What the Fed’s Impending Rate Hikes Mean for Stocks, Crypto and More
The past few years have been a great time to be an investor, with huge rallies in everything from stocks to cryptocurrencies to real estate. But with the Federal Reserve getting ready to hike interest rates to fight inflation, owners of some of these assets could be in for a rude awakening.
For years the Federal Reserve has been holding short-term interest rates at near-record low levels. But in December consumer prices rose by 7% year over year. It was the largest single-year increase since 1982. Wall Street now expects the Fed to raise interest rates as many as four times in 2022.
Higher short-term interest rates make it harder and more costly for both consumers and businesses to borrow, effectively reducing the supply of money coursing through the economy. That should help constrain prices for goods that Americans have been struggling to afford like pork and used cars – but also for investments, including the stocks in millions of retirement savers’ 401(k)s, as well as speculative assets, like cryptocurrency.
“We’re at the beginning of this normalization process in terms of monetary policy, says,” Charles Schwab & Co. Chief Investment Strategist Liz Ann Sonders said. “It’s probably going to be uncomfortable.”
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Crypto markets react
Some formerly high-flying asset prices have been returning toward earth. The price of Bitcoin — the world’s dominant cryptocurrency by market value — has fallen 50%, from a high of almost $70,000 in November to about $35,000 now. Ethereum, the world’s second-largest cryptocurrency by market value, has posted an even sharper decrease, with its price declining about 35% since the beginning of the year.
The total market value of all cryptocurrencies combined now sits around $1.6 trillion, according to CoinMarketCap, a price-tracking website for crypto assets. That market cap is just over half of what it was in November.
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Stocks and real estate
Beyond crypto, an index of non-profitable tech stocks introduced by Goldman Sachs last year, the Future Leaders Equity ETF, last year has been drastically underperforming other indices. It was trading at a high of around $42 a share in November but now trades around $33 a share.
“There’s a lot of pain in portfolios that are concentrated on what we characterize as longer-duration assets,” said Matt Stucky, a senior portfolio manager with Northwestern Mutual Wealth Management Company.
“The rapid decline of interest rates made the price of waiting for that growth, waiting for that value realization, come down quite a bit,” he said. “We’re seeing the flip side of that now.”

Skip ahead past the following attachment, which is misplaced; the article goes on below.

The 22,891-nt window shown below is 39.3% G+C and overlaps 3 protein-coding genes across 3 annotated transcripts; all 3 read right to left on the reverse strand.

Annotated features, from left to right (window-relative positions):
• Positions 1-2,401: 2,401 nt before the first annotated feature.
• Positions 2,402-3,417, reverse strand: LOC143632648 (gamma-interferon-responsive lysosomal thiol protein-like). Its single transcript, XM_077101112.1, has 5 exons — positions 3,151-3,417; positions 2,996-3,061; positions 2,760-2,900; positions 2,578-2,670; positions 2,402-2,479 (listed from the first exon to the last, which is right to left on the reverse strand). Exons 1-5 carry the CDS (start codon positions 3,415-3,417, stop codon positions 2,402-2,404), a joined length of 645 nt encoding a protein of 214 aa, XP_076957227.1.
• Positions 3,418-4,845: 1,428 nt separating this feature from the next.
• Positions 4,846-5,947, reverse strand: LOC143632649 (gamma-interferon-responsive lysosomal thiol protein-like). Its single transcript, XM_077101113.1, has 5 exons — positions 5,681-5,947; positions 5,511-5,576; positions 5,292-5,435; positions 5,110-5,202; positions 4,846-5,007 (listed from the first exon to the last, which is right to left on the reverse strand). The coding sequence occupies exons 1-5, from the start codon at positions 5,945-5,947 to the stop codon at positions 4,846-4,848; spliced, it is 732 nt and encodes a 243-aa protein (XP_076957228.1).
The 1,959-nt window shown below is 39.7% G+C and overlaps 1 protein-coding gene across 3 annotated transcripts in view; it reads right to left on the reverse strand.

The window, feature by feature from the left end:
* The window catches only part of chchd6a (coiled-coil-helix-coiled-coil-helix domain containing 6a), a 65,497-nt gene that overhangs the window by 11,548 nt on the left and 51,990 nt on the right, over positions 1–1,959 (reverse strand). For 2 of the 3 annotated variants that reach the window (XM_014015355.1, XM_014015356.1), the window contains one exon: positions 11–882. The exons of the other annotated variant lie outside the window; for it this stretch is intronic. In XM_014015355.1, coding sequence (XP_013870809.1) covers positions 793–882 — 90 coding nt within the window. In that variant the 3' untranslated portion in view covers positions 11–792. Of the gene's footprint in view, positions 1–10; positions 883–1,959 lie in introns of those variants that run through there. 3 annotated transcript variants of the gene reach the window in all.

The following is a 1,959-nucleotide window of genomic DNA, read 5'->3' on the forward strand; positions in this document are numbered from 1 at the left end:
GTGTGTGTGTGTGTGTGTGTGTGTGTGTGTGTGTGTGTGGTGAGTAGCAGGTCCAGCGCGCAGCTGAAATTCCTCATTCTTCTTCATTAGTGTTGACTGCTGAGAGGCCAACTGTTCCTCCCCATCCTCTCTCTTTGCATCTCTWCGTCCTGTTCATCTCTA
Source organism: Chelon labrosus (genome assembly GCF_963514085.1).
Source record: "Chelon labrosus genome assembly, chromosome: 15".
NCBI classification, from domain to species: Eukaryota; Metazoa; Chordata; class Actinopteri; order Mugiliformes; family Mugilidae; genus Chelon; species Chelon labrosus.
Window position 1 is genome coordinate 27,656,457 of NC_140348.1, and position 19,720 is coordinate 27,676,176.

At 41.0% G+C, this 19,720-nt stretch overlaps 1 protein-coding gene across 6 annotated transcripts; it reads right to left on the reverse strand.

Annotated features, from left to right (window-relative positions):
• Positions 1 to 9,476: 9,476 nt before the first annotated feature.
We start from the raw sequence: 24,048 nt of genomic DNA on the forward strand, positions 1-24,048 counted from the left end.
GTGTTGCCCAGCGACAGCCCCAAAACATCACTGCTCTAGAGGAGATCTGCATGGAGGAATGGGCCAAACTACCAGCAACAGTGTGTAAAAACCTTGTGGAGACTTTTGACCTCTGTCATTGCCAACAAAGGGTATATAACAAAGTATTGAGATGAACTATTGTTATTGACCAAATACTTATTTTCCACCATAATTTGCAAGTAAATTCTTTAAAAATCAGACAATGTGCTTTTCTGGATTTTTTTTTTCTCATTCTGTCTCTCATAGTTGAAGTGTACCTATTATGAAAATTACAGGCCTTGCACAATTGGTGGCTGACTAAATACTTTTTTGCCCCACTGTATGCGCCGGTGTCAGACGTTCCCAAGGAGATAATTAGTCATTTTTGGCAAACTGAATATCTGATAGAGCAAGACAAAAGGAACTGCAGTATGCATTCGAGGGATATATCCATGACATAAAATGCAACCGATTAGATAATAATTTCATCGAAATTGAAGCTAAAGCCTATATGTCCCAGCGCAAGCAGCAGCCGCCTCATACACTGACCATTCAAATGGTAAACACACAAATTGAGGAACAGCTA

Strong returns for both stocks and bonds have made it easy for some to forget just how volatile and punishing financial markets can be. “It’s tempting to avoid diversification when things aren’t costly from a volatility perspective,” Stucky said.
As interest rates normalize, Stucky expects historic levels of market volatility to return. “What that means is, you’re likely to see backs and forths in portfolio returns that are more consistent with how this year has started up,” he said.
There is one sector that has boomed that Stucky expects will continue to thrive despite rising interest rates: housing. “There continues to be a pretty acute shortage when it comes to housing supply in the U.S.,” he said. Though rising interest rates may make mortgages more expensive for homebuyers, the supply of housing remains so constrained that Stucky expects demand to remain robust.
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How to navigate a difficult market
In this market, Sonders cautions investors against making bets on specific sectors as a whole. “Trying to figure out ahead of time what that next shift is going to be is a fool’s errand,” she said.
Instead, she recommends taking a so-called factor-based approach to investing with a priority on value. “Value as a factor has been by far the best performing factor for over a year now,” she said.
And while inflation is elevated now, neither Stucky or Sonders see this as a mirror of the late 1970s, a time when interest rates rose to nearly 20% on the back of persistently high inflation.
“There are more differences between the current environment and the 1970s than there are similarities,” Sonders said. “If you were to chart the misery index now it doesn’t look anything akin to what was going on in the 1970s.”
Supply chain constraints and the persistence of COVID-19 are adding to inflationary pressures, which began accelerating in April of last year. Stucky expects that will level out over the next 12 to 24 months. “We don’t expect this to be a permanent new normal,” he said.
Pre-pandemic, inflation had been running at around 2% for the past several years. “That’s where the market thinks inflation is ultimately going to end up,” Stucky said.
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